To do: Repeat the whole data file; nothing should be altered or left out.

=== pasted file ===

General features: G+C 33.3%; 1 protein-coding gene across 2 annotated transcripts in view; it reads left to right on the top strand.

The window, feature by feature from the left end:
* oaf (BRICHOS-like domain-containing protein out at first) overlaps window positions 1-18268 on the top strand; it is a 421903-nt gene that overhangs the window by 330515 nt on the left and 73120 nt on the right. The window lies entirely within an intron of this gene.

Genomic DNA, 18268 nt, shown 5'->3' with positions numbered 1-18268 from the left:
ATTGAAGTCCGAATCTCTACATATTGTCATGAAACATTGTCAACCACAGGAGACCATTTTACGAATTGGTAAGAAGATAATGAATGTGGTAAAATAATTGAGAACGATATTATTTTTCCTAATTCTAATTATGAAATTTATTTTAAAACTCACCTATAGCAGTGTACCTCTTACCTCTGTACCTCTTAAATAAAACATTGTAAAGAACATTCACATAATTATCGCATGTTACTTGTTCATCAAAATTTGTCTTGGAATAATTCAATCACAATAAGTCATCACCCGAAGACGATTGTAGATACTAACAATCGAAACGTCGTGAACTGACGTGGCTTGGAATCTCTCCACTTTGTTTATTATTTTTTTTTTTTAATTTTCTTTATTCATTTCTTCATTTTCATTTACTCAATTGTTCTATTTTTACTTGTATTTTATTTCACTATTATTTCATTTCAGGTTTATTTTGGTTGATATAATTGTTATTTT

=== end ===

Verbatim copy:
General features: G+C 33.3%; 1 protein-coding gene across 2 annotated transcripts in view; it reads left to right on the top strand.

The window, feature by feature from the left end:
* oaf (BRICHOS-like domain-containing protein out at first) overlaps window positions 1-18268 on the top strand; it is a 421903-nt gene that overhangs the window by 330515 nt on the left and 73120 nt on the right. The window lies entirely within an intron of this gene.

Genomic DNA, 18268 nt, shown 5'->3' with positions numbered 1-18268 from the left:
ATTGAAGTCCGAATCTCTACATATTGTCATGAAACATTGTCAACCACAGGAGACCATTTTACGAATTGGTAAGAAGATAATGAATGTGGTAAAATAATTGAGAACGATATTATTTTTCCTAATTCTAATTATGAAATTTATTTTAAAACTCACCTATAGCAGTGTACCTCTTACCTCTGTACCTCTTAAATAAAACATTGTAAAGAACATTCACATAATTATCGCATGTTACTTGTTCATCAAAATTTGTCTTGGAATAATTCAATCACAATAAGTCATCACCCGAAGACGATTGTAGATACTAACAATCGAAACGTCGTGAACTGACGTGGCTTGGAATCTCTCCACTTTGTTTATTATTTTTTTTTTTTAATTTTCTTTATTCATTTCTTCATTTTCATTTACTCAATTGTTCTATTTTTACTTGTATTTTATTTCACTATTATTTCATTTCAGGTTTATTTTGGTTGATATAATTGTTATTTT